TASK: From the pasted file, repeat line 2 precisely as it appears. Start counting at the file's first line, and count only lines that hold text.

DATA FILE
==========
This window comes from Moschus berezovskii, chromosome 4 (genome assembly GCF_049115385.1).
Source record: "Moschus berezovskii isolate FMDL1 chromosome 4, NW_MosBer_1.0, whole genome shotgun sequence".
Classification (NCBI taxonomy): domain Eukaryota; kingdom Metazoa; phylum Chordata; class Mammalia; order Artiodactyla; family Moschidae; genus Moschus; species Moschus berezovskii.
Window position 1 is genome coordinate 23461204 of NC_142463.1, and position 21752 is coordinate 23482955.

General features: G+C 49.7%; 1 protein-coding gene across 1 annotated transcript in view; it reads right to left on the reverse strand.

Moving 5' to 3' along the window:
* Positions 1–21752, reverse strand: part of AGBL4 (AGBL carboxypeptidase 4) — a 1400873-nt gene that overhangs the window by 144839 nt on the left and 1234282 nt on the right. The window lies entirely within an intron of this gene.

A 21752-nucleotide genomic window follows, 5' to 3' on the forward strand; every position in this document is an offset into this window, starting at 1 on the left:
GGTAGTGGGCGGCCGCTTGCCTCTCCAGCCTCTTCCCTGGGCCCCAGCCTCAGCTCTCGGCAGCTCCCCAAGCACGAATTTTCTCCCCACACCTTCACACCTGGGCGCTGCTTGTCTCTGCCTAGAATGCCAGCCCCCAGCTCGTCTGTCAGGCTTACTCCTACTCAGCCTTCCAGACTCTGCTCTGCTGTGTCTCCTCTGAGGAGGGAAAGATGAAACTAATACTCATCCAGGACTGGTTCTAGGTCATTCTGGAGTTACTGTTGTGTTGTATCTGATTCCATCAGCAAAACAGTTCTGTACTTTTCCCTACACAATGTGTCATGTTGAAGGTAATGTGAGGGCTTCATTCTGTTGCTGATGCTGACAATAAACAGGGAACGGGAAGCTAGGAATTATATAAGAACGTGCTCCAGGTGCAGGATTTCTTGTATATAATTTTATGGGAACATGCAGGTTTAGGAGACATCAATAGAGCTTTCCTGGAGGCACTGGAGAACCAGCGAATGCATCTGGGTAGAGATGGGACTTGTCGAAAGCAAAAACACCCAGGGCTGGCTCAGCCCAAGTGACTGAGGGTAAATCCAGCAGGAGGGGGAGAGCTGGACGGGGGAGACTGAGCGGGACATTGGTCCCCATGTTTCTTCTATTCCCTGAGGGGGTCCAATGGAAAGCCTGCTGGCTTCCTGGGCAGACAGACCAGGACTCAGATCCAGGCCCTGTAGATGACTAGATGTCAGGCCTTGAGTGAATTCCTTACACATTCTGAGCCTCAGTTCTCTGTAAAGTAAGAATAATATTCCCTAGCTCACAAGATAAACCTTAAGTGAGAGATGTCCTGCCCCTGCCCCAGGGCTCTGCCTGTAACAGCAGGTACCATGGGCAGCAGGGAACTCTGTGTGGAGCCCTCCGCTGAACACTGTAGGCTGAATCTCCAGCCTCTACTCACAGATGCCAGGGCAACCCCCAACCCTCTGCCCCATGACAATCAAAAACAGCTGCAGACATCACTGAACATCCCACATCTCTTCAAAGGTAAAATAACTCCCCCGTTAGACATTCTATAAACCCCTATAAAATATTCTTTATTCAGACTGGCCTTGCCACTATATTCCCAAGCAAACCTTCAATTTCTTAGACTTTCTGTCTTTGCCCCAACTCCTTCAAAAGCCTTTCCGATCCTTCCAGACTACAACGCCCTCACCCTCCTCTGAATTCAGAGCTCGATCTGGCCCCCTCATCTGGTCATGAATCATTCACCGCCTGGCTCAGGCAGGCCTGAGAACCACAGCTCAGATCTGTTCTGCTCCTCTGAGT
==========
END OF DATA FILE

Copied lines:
Source record: "Moschus berezovskii isolate FMDL1 chromosome 4, NW_MosBer_1.0, whole genome shotgun sequence".